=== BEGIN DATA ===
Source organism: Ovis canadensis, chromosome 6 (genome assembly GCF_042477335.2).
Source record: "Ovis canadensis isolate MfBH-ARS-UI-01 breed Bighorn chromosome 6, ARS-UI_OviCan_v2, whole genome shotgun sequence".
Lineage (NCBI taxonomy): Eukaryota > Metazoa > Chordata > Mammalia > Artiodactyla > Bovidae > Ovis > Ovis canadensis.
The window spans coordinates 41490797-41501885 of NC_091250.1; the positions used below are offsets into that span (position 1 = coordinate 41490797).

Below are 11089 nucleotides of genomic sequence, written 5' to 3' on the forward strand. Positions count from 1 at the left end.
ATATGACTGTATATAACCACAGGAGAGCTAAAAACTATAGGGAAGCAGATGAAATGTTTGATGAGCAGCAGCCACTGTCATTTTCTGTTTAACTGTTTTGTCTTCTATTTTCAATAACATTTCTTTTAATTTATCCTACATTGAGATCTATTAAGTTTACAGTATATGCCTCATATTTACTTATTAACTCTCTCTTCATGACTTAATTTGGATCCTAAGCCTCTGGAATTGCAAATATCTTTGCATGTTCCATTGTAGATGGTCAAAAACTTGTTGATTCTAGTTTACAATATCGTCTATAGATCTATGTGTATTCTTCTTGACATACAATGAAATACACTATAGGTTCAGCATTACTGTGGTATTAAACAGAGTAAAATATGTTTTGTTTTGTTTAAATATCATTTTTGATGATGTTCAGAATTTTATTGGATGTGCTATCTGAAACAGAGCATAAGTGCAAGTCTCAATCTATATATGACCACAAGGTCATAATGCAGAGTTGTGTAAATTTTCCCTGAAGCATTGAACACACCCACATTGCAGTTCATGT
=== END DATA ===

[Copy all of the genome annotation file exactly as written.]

Source organism: Ovis canadensis, chromosome 6 (genome assembly GCF_042477335.2).
Source record: "Ovis canadensis isolate MfBH-ARS-UI-01 breed Bighorn chromosome 6, ARS-UI_OviCan_v2, whole genome shotgun sequence".
Lineage (NCBI taxonomy): Eukaryota > Metazoa > Chordata > Mammalia > Artiodactyla > Bovidae > Ovis > Ovis canadensis.
The window spans coordinates 41490797-41501885 of NC_091250.1; the positions used below are offsets into that span (position 1 = coordinate 41490797).

Below are 11089 nucleotides of genomic sequence, written 5' to 3' on the forward strand. Positions count from 1 at the left end.
ATATGACTGTATATAACCACAGGAGAGCTAAAAACTATAGGGAAGCAGATGAAATGTTTGATGAGCAGCAGCCACTGTCATTTTCTGTTTAACTGTTTTGTCTTCTATTTTCAATAACATTTCTTTTAATTTATCCTACATTGAGATCTATTAAGTTTACAGTATATGCCTCATATTTACTTATTAACTCTCTCTTCATGACTTAATTTGGATCCTAAGCCTCTGGAATTGCAAATATCTTTGCATGTTCCATTGTAGATGGTCAAAAACTTGTTGATTCTAGTTTACAATATCGTCTATAGATCTATGTGTATTCTTCTTGACATACAATGAAATACACTATAGGTTCAGCATTACTGTGGTATTAAACAGAGTAAAATATGTTTTGTTTTGTTTAAATATCATTTTTGATGATGTTCAGAATTTTATTGGATGTGCTATCTGAAACAGAGCATAAGTGCAAGTCTCAATCTATATATGACCACAAGGTCATAATGCAGAGTTGTGTAAATTTTCCCTGAAGCATTGAACACACCCACATTGCAGTTCATGT